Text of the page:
The Spectator’s Latest Effort to Use Venezuela to Attack Corbyn

Excerpts below from a Spectator editorial entitled “Jeremy Corbyn still cannot bear to condemn his fallen idols in Venezuela “ with a few comments of mine interspersed.  Hysterical, dishonest and incompetent as you’d expect from this outlet, but also supported by the entire establishment media, corrupted NGOs etc…fifteen years into a vilification campaign against Venezuela. That campaign began about three years after the late Hugo Chavez was first elected in 1998.

No one would know from the Labour leader’s words that President Maduro’s regime is engaged in what the UN Human Rights Office described this week as a ‘widespread and systematic use of excessive force’. 

That UN report said it was “unclear” if opposition protesters have killed a single person since the protests began. That would immediately discredit the report to anyone familiar with the facts or with access to Reuters website as I noted here.

….according to the IMF, the economy shrank last year by 8 per cent, inflation hit 481 per cent, unemployment was 17 per cent,… 

Torino Capital, hardly a chavista source, has a vastly better track record than the IMF on Venezuela. With a few months to go in 2015 the IMF was projecting 14% unemployment in Venezuela then quietly conceded a few months later that it was about 7%.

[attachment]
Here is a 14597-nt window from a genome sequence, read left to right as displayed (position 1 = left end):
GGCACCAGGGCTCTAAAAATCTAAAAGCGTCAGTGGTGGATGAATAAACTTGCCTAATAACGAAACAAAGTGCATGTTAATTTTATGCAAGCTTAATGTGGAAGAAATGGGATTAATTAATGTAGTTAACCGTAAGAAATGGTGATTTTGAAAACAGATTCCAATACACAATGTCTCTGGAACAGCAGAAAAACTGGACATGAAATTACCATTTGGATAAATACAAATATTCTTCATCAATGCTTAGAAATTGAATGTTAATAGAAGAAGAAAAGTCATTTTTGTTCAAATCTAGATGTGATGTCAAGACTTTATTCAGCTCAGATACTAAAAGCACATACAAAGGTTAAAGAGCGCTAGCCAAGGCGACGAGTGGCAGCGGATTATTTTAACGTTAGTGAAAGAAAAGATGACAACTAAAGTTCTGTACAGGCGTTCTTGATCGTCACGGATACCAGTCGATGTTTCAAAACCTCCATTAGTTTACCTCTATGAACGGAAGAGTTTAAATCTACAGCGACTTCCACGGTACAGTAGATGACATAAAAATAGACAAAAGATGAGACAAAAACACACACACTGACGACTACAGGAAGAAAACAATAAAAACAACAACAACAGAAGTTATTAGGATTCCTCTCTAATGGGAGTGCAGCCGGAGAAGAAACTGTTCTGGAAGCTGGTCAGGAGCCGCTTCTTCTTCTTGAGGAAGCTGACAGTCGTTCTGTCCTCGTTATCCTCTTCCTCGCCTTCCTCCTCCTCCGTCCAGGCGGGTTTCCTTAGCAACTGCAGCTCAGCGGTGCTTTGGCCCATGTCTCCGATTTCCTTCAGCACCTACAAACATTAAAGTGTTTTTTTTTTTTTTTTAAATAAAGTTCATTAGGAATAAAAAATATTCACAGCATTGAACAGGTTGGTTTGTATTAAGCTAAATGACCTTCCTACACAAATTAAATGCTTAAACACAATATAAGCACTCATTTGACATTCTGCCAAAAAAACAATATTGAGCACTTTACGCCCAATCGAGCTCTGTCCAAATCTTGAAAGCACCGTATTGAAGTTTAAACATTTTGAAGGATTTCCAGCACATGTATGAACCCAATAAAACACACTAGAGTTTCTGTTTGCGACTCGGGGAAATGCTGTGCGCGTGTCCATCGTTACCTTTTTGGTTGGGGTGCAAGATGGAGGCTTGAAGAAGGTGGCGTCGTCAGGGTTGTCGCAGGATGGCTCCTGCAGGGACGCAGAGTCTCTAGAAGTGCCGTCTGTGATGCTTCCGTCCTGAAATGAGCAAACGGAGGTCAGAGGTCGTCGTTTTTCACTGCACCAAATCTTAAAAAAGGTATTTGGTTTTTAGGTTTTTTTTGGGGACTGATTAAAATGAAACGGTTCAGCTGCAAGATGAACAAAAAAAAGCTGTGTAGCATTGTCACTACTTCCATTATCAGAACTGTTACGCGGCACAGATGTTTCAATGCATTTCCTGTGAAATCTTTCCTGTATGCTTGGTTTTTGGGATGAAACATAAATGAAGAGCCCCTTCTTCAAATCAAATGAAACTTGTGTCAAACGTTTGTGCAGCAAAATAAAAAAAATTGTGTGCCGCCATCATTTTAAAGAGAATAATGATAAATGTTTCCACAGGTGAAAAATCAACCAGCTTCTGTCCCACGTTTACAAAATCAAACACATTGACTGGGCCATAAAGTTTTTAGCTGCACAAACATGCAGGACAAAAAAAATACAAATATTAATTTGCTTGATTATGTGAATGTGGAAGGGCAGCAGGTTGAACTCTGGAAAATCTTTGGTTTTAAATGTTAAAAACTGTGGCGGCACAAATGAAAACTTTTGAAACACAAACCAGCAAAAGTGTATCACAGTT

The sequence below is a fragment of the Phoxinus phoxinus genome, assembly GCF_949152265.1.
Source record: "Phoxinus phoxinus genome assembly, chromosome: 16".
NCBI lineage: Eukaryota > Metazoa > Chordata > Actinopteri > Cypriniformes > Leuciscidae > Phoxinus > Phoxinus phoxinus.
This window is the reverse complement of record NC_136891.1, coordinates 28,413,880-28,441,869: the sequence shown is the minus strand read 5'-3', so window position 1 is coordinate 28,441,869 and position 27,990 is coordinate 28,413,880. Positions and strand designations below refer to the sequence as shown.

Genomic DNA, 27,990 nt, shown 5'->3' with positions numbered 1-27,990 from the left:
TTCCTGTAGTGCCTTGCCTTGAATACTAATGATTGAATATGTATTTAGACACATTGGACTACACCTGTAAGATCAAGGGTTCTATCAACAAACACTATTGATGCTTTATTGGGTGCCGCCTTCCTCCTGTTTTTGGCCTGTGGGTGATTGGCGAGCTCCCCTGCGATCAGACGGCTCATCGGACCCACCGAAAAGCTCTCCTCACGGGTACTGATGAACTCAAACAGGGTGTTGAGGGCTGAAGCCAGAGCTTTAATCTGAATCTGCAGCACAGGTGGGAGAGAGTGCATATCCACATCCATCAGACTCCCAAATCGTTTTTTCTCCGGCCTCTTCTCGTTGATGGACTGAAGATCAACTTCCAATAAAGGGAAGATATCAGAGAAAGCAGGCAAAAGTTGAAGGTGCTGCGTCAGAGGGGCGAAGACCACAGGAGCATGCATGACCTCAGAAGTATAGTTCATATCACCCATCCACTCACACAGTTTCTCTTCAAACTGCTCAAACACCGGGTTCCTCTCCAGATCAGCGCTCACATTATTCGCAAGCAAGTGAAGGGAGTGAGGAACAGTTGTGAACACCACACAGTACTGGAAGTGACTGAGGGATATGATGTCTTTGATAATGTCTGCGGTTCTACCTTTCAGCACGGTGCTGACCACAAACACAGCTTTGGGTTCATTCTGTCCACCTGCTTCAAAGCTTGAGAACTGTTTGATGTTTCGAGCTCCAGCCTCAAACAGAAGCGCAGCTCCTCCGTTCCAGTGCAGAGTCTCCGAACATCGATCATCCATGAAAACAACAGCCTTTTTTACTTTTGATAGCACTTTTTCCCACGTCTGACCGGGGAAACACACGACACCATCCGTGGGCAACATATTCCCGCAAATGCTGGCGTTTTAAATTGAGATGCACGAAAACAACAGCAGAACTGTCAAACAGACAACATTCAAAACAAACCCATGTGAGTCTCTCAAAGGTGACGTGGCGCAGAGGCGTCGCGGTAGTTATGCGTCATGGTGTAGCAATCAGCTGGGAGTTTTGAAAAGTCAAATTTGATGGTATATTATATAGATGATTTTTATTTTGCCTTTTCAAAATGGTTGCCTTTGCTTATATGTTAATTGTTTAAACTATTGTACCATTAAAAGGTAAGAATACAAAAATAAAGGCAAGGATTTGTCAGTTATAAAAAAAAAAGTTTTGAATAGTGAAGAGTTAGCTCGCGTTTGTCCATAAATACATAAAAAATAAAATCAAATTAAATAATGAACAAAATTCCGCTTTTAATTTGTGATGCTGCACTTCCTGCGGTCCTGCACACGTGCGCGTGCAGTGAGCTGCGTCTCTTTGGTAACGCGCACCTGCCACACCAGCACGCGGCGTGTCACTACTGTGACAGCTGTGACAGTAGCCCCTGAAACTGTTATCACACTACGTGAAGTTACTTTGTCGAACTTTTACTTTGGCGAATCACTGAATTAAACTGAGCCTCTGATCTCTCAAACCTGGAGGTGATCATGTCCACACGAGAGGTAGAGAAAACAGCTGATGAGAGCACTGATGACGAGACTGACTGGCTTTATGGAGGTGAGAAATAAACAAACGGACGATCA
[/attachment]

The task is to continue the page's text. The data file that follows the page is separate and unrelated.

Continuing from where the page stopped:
Torino put unemployment at 7.3% last year and projects it to 7.9% this year. 

the country had already declined since 1970, when it had a higher income per capita than Spain and was among the world’s ten richest countries

Turning to the real world, Venezuela’s real per capita income peaked in 1977.


It experienced a major boom during the 1970s because of high oil prices then went into a very long term decline. In 1980, close to its peak, adjusting for purchasing power parity PPP, Venezuela ranked about 30th in the world by this measure.

It is also very important to understand that measures like GDP per capita can hide massive iniquities. In 1980, Venezuela ranked 7th in Latin America in child mortality, as I noted here, even though it was close to its all-time peak in GDP per capita. It had roughly double the child mortality of Cuba and Costa Rica in 1980. In 1999, when Chavez first took office, Venezuela had a 50% poverty rate even though it was second in South America by GDP per capita (adjusted for PPP).

Venezuela jumped from 7th to 4th in Latin America by UN’s Human Development index while Chavez was in office.



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